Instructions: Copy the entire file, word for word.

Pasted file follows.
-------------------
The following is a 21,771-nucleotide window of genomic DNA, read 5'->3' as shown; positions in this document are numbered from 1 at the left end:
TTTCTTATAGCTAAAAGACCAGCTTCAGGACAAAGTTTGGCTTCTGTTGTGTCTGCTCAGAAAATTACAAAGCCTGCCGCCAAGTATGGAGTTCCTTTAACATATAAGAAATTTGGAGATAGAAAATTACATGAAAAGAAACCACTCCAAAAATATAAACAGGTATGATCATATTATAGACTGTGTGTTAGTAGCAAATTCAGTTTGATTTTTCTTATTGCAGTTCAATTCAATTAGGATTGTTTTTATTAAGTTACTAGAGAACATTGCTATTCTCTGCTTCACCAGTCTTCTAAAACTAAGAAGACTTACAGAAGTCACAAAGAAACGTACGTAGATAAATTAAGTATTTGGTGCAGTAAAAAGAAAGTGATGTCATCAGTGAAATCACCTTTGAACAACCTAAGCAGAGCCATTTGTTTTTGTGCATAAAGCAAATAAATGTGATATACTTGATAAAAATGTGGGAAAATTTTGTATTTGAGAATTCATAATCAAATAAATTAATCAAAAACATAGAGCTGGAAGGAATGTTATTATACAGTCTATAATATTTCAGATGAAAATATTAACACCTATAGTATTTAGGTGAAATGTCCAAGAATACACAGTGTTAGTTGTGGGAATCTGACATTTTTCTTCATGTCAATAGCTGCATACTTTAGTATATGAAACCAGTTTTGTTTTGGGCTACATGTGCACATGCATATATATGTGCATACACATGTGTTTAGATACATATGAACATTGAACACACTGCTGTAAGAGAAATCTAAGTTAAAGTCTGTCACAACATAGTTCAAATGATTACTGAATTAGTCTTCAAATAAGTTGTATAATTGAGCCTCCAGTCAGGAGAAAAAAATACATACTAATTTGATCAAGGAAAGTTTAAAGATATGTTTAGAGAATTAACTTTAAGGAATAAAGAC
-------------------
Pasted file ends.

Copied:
The following is a 21,771-nucleotide window of genomic DNA, read 5'->3' as shown; positions in this document are numbered from 1 at the left end:
TTTCTTATAGCTAAAAGACCAGCTTCAGGACAAAGTTTGGCTTCTGTTGTGTCTGCTCAGAAAATTACAAAGCCTGCCGCCAAGTATGGAGTTCCTTTAACATATAAGAAATTTGGAGATAGAAAATTACATGAAAAGAAACCACTCCAAAAATATAAACAGGTATGATCATATTATAGACTGTGTGTTAGTAGCAAATTCAGTTTGATTTTTCTTATTGCAGTTCAATTCAATTAGGATTGTTTTTATTAAGTTACTAGAGAACATTGCTATTCTCTGCTTCACCAGTCTTCTAAAACTAAGAAGACTTACAGAAGTCACAAAGAAACGTACGTAGATAAATTAAGTATTTGGTGCAGTAAAAAGAAAGTGATGTCATCAGTGAAATCACCTTTGAACAACCTAAGCAGAGCCATTTGTTTTTGTGCATAAAGCAAATAAATGTGATATACTTGATAAAAATGTGGGAAAATTTTGTATTTGAGAATTCATAATCAAATAAATTAATCAAAAACATAGAGCTGGAAGGAATGTTATTATACAGTCTATAATATTTCAGATGAAAATATTAACACCTATAGTATTTAGGTGAAATGTCCAAGAATACACAGTGTTAGTTGTGGGAATCTGACATTTTTCTTCATGTCAATAGCTGCATACTTTAGTATATGAAACCAGTTTTGTTTTGGGCTACATGTGCACATGCATATATATGTGCATACACATGTGTTTAGATACATATGAACATTGAACACACTGCTGTAAGAGAAATCTAAGTTAAAGTCTGTCACAACATAGTTCAAATGATTACTGAATTAGTCTTCAAATAAGTTGTATAATTGAGCCTCCAGTCAGGAGAAAAAAATACATACTAATTTGATCAAGGAAAGTTTAAAGATATGTTTAGAGAATTAACTTTAAGGAATAAAGAC